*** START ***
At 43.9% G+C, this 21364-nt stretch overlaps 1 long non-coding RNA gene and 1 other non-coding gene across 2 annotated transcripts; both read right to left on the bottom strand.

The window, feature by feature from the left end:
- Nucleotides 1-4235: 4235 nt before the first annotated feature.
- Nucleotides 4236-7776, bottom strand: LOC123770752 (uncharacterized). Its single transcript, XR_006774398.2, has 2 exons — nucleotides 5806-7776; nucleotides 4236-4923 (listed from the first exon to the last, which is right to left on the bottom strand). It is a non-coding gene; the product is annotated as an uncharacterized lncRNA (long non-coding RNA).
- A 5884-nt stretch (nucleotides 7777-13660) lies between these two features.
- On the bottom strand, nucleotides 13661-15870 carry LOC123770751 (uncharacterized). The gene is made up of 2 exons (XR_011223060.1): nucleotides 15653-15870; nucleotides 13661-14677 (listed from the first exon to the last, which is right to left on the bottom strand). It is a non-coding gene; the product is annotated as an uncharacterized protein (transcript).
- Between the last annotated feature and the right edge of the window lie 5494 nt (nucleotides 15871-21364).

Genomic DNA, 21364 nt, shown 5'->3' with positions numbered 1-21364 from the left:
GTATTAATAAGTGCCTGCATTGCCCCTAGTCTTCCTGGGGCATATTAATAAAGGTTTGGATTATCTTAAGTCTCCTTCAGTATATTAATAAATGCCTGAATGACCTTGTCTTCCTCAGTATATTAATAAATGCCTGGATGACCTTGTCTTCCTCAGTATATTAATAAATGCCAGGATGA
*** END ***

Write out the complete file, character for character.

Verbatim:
At 43.9% G+C, this 21364-nt stretch overlaps 1 long non-coding RNA gene and 1 other non-coding gene across 2 annotated transcripts; both read right to left on the bottom strand.

The window, feature by feature from the left end:
- Nucleotides 1-4235: 4235 nt before the first annotated feature.
- Nucleotides 4236-7776, bottom strand: LOC123770752 (uncharacterized). Its single transcript, XR_006774398.2, has 2 exons — nucleotides 5806-7776; nucleotides 4236-4923 (listed from the first exon to the last, which is right to left on the bottom strand). It is a non-coding gene; the product is annotated as an uncharacterized lncRNA (long non-coding RNA).
- A 5884-nt stretch (nucleotides 7777-13660) lies between these two features.
- On the bottom strand, nucleotides 13661-15870 carry LOC123770751 (uncharacterized). The gene is made up of 2 exons (XR_011223060.1): nucleotides 15653-15870; nucleotides 13661-14677 (listed from the first exon to the last, which is right to left on the bottom strand). It is a non-coding gene; the product is annotated as an uncharacterized protein (transcript).
- Between the last annotated feature and the right edge of the window lie 5494 nt (nucleotides 15871-21364).

Genomic DNA, 21364 nt, shown 5'->3' with positions numbered 1-21364 from the left:
GTATTAATAAGTGCCTGCATTGCCCCTAGTCTTCCTGGGGCATATTAATAAAGGTTTGGATTATCTTAAGTCTCCTTCAGTATATTAATAAATGCCTGAATGACCTTGTCTTCCTCAGTATATTAATAAATGCCTGGATGACCTTGTCTTCCTCAGTATATTAATAAATGCCAGGATGA